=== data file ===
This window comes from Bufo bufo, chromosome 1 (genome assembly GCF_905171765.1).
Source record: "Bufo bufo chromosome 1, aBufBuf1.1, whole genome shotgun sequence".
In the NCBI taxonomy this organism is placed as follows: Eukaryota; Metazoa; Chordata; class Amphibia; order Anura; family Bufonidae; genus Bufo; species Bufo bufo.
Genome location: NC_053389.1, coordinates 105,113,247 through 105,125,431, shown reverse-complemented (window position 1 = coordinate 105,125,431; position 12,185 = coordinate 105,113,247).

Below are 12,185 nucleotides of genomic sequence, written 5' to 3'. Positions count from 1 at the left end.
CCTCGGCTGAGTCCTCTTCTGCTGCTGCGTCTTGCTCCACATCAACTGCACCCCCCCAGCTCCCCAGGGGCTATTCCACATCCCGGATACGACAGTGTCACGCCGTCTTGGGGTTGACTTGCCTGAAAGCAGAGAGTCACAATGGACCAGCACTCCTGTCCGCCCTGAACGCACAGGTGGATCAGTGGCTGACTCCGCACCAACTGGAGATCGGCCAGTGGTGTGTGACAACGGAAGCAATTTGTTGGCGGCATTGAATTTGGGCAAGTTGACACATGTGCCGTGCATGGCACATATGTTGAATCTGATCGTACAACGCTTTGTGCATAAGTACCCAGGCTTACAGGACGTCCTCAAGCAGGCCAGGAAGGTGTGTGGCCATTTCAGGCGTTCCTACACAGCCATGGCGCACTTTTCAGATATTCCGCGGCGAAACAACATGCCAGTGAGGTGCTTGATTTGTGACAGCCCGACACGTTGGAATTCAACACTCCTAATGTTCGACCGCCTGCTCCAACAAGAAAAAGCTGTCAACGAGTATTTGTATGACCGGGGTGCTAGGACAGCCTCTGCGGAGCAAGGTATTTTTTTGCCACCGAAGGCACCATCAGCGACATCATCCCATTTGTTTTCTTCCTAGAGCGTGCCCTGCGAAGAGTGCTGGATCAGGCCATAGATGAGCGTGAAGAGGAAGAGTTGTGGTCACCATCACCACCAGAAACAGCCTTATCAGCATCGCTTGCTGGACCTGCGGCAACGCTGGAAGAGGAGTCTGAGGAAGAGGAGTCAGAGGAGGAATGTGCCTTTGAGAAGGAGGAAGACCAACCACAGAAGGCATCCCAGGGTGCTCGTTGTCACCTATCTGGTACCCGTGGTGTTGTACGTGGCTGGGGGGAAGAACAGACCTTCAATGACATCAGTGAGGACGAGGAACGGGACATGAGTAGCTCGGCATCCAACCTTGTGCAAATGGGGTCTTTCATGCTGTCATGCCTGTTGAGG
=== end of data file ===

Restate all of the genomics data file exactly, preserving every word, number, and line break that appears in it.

This window comes from Bufo bufo, chromosome 1 (genome assembly GCF_905171765.1).
Source record: "Bufo bufo chromosome 1, aBufBuf1.1, whole genome shotgun sequence".
In the NCBI taxonomy this organism is placed as follows: Eukaryota; Metazoa; Chordata; class Amphibia; order Anura; family Bufonidae; genus Bufo; species Bufo bufo.
Genome location: NC_053389.1, coordinates 105,113,247 through 105,125,431, shown reverse-complemented (window position 1 = coordinate 105,125,431; position 12,185 = coordinate 105,113,247).

Below are 12,185 nucleotides of genomic sequence, written 5' to 3'. Positions count from 1 at the left end.
CCTCGGCTGAGTCCTCTTCTGCTGCTGCGTCTTGCTCCACATCAACTGCACCCCCCCAGCTCCCCAGGGGCTATTCCACATCCCGGATACGACAGTGTCACGCCGTCTTGGGGTTGACTTGCCTGAAAGCAGAGAGTCACAATGGACCAGCACTCCTGTCCGCCCTGAACGCACAGGTGGATCAGTGGCTGACTCCGCACCAACTGGAGATCGGCCAGTGGTGTGTGACAACGGAAGCAATTTGTTGGCGGCATTGAATTTGGGCAAGTTGACACATGTGCCGTGCATGGCACATATGTTGAATCTGATCGTACAACGCTTTGTGCATAAGTACCCAGGCTTACAGGACGTCCTCAAGCAGGCCAGGAAGGTGTGTGGCCATTTCAGGCGTTCCTACACAGCCATGGCGCACTTTTCAGATATTCCGCGGCGAAACAACATGCCAGTGAGGTGCTTGATTTGTGACAGCCCGACACGTTGGAATTCAACACTCCTAATGTTCGACCGCCTGCTCCAACAAGAAAAAGCTGTCAACGAGTATTTGTATGACCGGGGTGCTAGGACAGCCTCTGCGGAGCAAGGTATTTTTTTGCCACCGAAGGCACCATCAGCGACATCATCCCATTTGTTTTCTTCCTAGAGCGTGCCCTGCGAAGAGTGCTGGATCAGGCCATAGATGAGCGTGAAGAGGAAGAGTTGTGGTCACCATCACCACCAGAAACAGCCTTATCAGCATCGCTTGCTGGACCTGCGGCAACGCTGGAAGAGGAGTCTGAGGAAGAGGAGTCAGAGGAGGAATGTGCCTTTGAGAAGGAGGAAGACCAACCACAGAAGGCATCCCAGGGTGCTCGTTGTCACCTATCTGGTACCCGTGGTGTTGTACGTGGCTGGGGGGAAGAACAGACCTTCAATGACATCAGTGAGGACGAGGAACGGGACATGAGTAGCTCGGCATCCAACCTTGTGCAAATGGGGTCTTTCATGCTGTCATGCCTGTTGAGG